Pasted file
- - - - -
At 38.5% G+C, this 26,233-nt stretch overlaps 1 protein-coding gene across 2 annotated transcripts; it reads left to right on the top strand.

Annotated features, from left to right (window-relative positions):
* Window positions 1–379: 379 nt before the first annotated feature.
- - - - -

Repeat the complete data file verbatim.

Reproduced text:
At 38.5% G+C, this 26,233-nt stretch overlaps 1 protein-coding gene across 2 annotated transcripts; it reads left to right on the top strand.

Annotated features, from left to right (window-relative positions):
* Window positions 1–379: 379 nt before the first annotated feature.